My Math Forum  

Go Back   My Math Forum > College Math Forum > Real Analysis

Real Analysis Real Analysis Math Forum


Reply
 
LinkBack Thread Tools Display Modes
June 17th, 2017, 03:45 PM   #1
Member
 
Joined: May 2017
From: France

Posts: 50
Thanks: 1

A strange Inequality

Hi,

Let $\displaystyle g\in C^1([0,1],\mathbb R)$
Is it true that : $\displaystyle 4\times (\max(g)-\min(g))\geq \min(g')$ ?

Cordially.
Dattier is offline  
 
June 27th, 2017, 05:52 AM   #2
Senior Member
 
Joined: Mar 2015
From: New Jersey

Posts: 1,079
Thanks: 87

It seems to work if you sketch out a few representative curves. From there you could probably develop a proof if you're interested beyond the "gotcha" phase.
zylo is offline  
June 27th, 2017, 05:57 AM   #3
Member
 
Joined: May 2017
From: France

Posts: 50
Thanks: 1

Gotcha
Dattier is offline  
June 27th, 2017, 06:48 AM   #4
Senior Member
 
Joined: Mar 2015
From: New Jersey

Posts: 1,079
Thanks: 87

Quote:
Originally Posted by Dattier View Post
Gotcha
You forgot "Cordially"
zylo is offline  
June 27th, 2017, 06:51 AM   #5
Member
 
Joined: May 2017
From: France

Posts: 50
Thanks: 1

Gotcha
Dattier is offline  
June 27th, 2017, 07:00 AM   #6
Math Team
 
Joined: Dec 2013
From: Colombia

Posts: 6,854
Thanks: 2228

Math Focus: Mainly analysis and algebra
I may have misunderstood, but $$g:[0,1]\mapsto \mathbb R \quad \text{$g,g'$
continuous}$$
Has a maximum value for $\min{(g')}$ of $\max{(g)} - \min{(g)}$. This when $\min{(g)}=g(0)$, $\max{(g)}=g(1)$ and $g$ is a straight line.

If I haven't understood, the question seems trivial. What have I got wrong?

Last edited by v8archie; June 27th, 2017 at 07:02 AM.
v8archie is online now  
June 27th, 2017, 07:19 AM   #7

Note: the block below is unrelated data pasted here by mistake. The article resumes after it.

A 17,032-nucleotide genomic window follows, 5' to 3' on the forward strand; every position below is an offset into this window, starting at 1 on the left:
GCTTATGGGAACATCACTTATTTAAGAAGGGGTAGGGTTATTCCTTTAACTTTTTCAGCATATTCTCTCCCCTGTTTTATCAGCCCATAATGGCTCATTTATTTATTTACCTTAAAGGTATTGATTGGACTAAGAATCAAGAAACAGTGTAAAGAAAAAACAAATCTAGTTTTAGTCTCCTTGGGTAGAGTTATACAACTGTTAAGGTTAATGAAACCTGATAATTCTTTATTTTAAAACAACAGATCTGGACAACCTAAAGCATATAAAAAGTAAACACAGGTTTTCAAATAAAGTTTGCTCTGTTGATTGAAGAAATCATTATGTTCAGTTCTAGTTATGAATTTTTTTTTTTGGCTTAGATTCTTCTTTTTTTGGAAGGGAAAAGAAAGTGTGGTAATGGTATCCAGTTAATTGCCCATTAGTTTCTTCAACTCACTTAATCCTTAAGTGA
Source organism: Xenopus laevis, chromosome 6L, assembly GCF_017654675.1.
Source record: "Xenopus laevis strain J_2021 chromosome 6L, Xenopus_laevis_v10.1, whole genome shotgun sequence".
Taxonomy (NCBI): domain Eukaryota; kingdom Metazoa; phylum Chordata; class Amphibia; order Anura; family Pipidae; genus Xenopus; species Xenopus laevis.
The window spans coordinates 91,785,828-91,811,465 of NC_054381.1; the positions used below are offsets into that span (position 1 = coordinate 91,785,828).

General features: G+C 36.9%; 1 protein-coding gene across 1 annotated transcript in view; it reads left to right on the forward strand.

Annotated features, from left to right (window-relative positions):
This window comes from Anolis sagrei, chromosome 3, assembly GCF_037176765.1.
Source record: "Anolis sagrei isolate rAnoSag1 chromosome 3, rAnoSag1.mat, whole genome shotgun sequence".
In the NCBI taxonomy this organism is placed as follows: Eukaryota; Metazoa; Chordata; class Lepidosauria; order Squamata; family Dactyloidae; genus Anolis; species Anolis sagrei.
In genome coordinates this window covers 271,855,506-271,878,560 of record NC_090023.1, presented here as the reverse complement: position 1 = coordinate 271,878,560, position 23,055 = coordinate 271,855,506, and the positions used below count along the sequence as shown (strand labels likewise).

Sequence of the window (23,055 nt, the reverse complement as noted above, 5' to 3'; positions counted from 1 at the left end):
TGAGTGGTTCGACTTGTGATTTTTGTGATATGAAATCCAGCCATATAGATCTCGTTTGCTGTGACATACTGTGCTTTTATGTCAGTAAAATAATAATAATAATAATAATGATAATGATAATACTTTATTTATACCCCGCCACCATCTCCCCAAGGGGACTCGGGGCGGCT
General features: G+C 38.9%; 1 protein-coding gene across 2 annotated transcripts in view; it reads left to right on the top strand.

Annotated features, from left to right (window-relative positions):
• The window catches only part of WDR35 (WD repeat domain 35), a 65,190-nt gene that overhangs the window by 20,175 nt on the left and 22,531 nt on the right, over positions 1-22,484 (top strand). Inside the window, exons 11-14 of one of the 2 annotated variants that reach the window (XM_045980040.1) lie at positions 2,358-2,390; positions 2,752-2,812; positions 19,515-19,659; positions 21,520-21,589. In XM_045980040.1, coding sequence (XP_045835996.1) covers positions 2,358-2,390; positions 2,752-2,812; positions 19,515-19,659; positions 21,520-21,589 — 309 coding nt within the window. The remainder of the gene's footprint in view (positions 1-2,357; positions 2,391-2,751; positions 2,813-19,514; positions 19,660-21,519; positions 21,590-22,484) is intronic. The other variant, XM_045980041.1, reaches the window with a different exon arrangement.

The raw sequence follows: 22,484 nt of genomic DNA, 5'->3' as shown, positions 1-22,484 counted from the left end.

Member
 
Joined: May 2017
From: France

Posts: 50
Thanks: 1

Are you say : $\displaystyle \max(g)-\min(g) \geq \min(g')$ ?

What about $\displaystyle g(x)=\sinh(x)$ ?
Dattier is offline  
June 27th, 2017, 08:33 AM   #8
Math Team
 
Joined: Dec 2013
From: Colombia

Posts: 6,854
Thanks: 2228

Math Focus: Mainly analysis and algebra
Quote:
Originally Posted by Dattier View Post
Are you say : $\displaystyle \max(g)-\min(g) \geq \min(g')$ ?
I believe so.

$\sinh 1 - \sinh 0 \approx 1.18 - 0 = 1.18$
$\min{(\cosh x)}=1$

Last edited by v8archie; June 27th, 2017 at 08:36 AM.
v8archie is online now  
June 27th, 2017, 09:05 AM   #9
Member
 
Joined: May 2017
From: France

Posts: 50
Thanks: 1

edit : I must think

What about this inequality $\displaystyle 4(\max(g)-\min(g))\geq \min(g'')$, when $\displaystyle g \in C^2([0,1])$

Last edited by Dattier; June 27th, 2017 at 09:16 AM.
Dattier is offline  
June 27th, 2017, 09:27 AM   #10
Math Team
 
Joined: Dec 2013
From: Colombia

Posts: 6,854
Thanks: 2228

Math Focus: Mainly analysis and algebra
That sounds plausible. Again consider the case where $g''$ is constant (giving the maximum value for $\min{(g'')}$.
v8archie is online now  
Reply

  My Math Forum > College Math Forum > Real Analysis

Tags
inegality, inequality, strange



Thread Tools
Display Modes


Similar Threads
Thread Thread Starter Forum Replies Last Post
A strange integral sg555 Calculus 3 April 11th, 2016 10:29 PM
Strange Inequality vlagluz Number Theory 5 January 7th, 2015 03:18 AM
strange probability phillip1882 Advanced Statistics 1 June 12th, 2013 11:14 AM
strange sum capea Real Analysis 0 September 29th, 2011 11:12 AM
the strange set bigli Real Analysis 3 May 27th, 2007 03:31 PM





Copyright © 2017 My Math Forum. All rights reserved.